When it comes to the road less traveled, Subaru has usually gone its own way, a strategy that has long paid off for the little Japanese maker – and the only manufacturer to continuously grow its sales in the U.S. during even the depths of the industry’s worst recession in decades.
Now, with the launch of an all-new Legacy topping off an unprecedented product blitz, Subaru is hoping to do it again this year. But as it grows ever larger, some are asking whether the very nature of the company may change, creating new challenges for Subaru going forward.
“When the industry hit the recession, Subaru took off,” boasted Jeff Walters, the maker’s U.S. sales manager, during a weekend media drive of the new Legacy.
In 2009, in fact, when the rest of the industry’s sales were collapsing, Subaru hit a new peak of 217,000. But the record didn’t last long, jumping to 264,000 just a year later. By 2013, that was up to 425,000. And while the official target for this year is 460,000, Walters believes the company is on track to beat that by an extra 3% to 5%.
All-new models, such as the 2015 Subaru Legacy, Outback and WRX STI, as well as recently refreshed offerings like the 2014 Forester, have been giving momentum to the brand.
(For a closer look at the 2015 Subaru Legacy, Click Here.)
Subaru is particularly optimistic about the new midsize sedan which, it notes, will be larger, roomier, better equipped and more powerful, yet fuel-efficient – though the base price jumps from $21,090 to $22,490, while the top level Legacy 3.5R increases $700, to $30,390.
The maker expects to sell just 32,218 Legacy sedans this year, barely 1% of the huge U.S. midsize segment. But it is betting that could nudge 60,000 over the next several years as the all-new model gets into full production.
(New technologies, like the Subaru Eyesight, allow motorists to see in new ways. Click Here for more.)
But, in some ways, the anticipated growth of the new Legacy reveals some of the challenges the maker could face going forward.
Until now, Subaru of America has been a quirky niche player with very distinct regional and psychographic targets. With its distinctive all-wheel-drive system backed by a targeted marketing strategy, it has an extraordinarily loyal following in Snowbelt states like Vermont and Colorado, with a strong appeal to not only rugged outdoor fans but nurses and gays – the maker being one of the first to openly target those with non-traditional lifestyles.
“But their growth is creating new challenges,” cautioned analyst Dave Sullivan, of AutoPacific, Inc. “There are a lot of unknowns going forward.”
Sales chief Walters doesn’t disagree. And it says Subaru will have to make inroads, for one thing, in markets – particularly in the Sunbelt 00 where it traditionally hasn’t had much of a presence.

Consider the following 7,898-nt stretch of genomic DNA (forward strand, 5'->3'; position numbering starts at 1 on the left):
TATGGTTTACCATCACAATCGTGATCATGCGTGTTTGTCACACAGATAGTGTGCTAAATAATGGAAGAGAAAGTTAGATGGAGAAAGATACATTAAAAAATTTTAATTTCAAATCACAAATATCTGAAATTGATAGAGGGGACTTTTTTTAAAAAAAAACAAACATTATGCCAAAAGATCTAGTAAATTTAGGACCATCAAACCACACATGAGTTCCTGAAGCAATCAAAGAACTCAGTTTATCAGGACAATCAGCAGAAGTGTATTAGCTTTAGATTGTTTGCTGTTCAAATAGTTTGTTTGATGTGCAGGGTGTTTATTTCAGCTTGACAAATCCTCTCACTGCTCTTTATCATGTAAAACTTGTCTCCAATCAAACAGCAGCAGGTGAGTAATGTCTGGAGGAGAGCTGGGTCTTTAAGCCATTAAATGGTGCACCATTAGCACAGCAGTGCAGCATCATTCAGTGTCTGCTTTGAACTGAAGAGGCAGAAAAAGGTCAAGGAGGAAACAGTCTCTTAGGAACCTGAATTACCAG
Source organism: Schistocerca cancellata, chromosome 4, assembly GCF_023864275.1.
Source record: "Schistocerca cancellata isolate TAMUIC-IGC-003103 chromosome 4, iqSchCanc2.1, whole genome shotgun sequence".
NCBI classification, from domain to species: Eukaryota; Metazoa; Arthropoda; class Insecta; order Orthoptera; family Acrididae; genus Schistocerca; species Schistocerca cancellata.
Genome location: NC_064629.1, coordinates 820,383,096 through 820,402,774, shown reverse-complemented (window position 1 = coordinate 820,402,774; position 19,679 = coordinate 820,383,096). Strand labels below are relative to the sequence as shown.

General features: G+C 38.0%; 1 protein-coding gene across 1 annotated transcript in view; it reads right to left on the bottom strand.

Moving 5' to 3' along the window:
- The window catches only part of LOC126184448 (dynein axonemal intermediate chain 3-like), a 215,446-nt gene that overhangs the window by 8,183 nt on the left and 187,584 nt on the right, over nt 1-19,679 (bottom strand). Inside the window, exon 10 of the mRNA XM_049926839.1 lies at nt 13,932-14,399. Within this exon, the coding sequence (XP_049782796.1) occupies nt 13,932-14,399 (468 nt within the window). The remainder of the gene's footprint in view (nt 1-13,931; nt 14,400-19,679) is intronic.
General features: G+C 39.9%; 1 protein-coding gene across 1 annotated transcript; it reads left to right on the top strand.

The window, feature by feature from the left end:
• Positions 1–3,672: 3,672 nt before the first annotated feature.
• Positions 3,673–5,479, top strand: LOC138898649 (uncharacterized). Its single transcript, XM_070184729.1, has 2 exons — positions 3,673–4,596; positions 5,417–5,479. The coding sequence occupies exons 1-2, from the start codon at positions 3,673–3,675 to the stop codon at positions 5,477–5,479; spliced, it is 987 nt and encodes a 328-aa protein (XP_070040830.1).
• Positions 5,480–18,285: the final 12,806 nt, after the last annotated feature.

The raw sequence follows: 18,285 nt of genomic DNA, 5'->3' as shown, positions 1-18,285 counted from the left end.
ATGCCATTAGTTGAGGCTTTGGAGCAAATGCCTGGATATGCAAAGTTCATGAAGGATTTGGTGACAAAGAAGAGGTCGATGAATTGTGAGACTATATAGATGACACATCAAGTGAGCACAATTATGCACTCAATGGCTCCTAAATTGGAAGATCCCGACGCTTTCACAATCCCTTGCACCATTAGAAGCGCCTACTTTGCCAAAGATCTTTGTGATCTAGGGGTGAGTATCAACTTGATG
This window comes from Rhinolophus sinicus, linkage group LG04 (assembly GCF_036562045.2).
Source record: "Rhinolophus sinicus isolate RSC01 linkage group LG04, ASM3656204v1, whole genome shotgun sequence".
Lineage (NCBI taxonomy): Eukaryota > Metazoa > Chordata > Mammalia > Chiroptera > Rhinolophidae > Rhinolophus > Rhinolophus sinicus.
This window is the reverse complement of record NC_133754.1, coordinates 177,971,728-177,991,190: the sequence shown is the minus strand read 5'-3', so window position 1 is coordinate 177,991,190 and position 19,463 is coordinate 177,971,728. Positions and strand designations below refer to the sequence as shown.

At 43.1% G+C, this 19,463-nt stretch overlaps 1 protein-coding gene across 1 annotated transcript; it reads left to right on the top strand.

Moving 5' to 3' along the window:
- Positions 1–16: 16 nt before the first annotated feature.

(Click Here for a look at Subaru’s unusual Viziv hybrid concept vehicle.)
Subaru is “at a major turning point,” Yasuyuki Yoshinaga, president of the maker’s parent Fuji Heavy Industries, said last autumn, though he sounded a note of caution for those who think the maker might shift its focus from niche products like the Forester crossover and WRX hot hatch to become a true mainstream manufacturer.
“We’re not a carmaker that can grow as big as Toyota,” Yoshinaga told reporters. “And even if we could, reaching that sort of scale would mean we’d stop being Subaru.”
That said, Subaru seems certain to expand its line-up. It recently launched both the Crosstrek and the BRZ, the latter a rear-drive-only sports car and the maker’s only non-AWD model – and insiders hint a replacement for the upscale Tribeca is a couple years away.
The Crosstrek is Subaru’s first hybrid model and Sullivan and other analysts anticipate an all-electric model may be announced within the year as Subaru’s volumes will soon require the brand to meet California’s tough new Zero-Emissions Vehicle, or ZEV, mandate.
Subaru faces another challenge if it hopes to keep growing: a lack of capacity. It will struggle to meet even this year’s targets, but it will soon free up some additional space at its plant in Lafayette, Indiana when Toyota ends a joint venture there, transferring production of its segment-leading Camry sedan to one of its own U.S. plants. Subaru will follow by shifting production of the popular Forester from Japan to Indiana.
Long relegated to a regional niche player, Subaru is hoping to break more into the mainstream, and that could give it a boost. There are still plenty of challenges, Subaru officials admit, but if its performance over the last five years is any indication, it’s building the momentum it need.
Tags: 2014 subaru sales, 2015 subaru legacy, Subaru WRX STi, auto news, car news, paul a. eisenstein, paul eisenstein, subaru forester, subaru growth, subaru legacy, subaru legacy price, subaru news, subaru sales goals, thedetroitbureau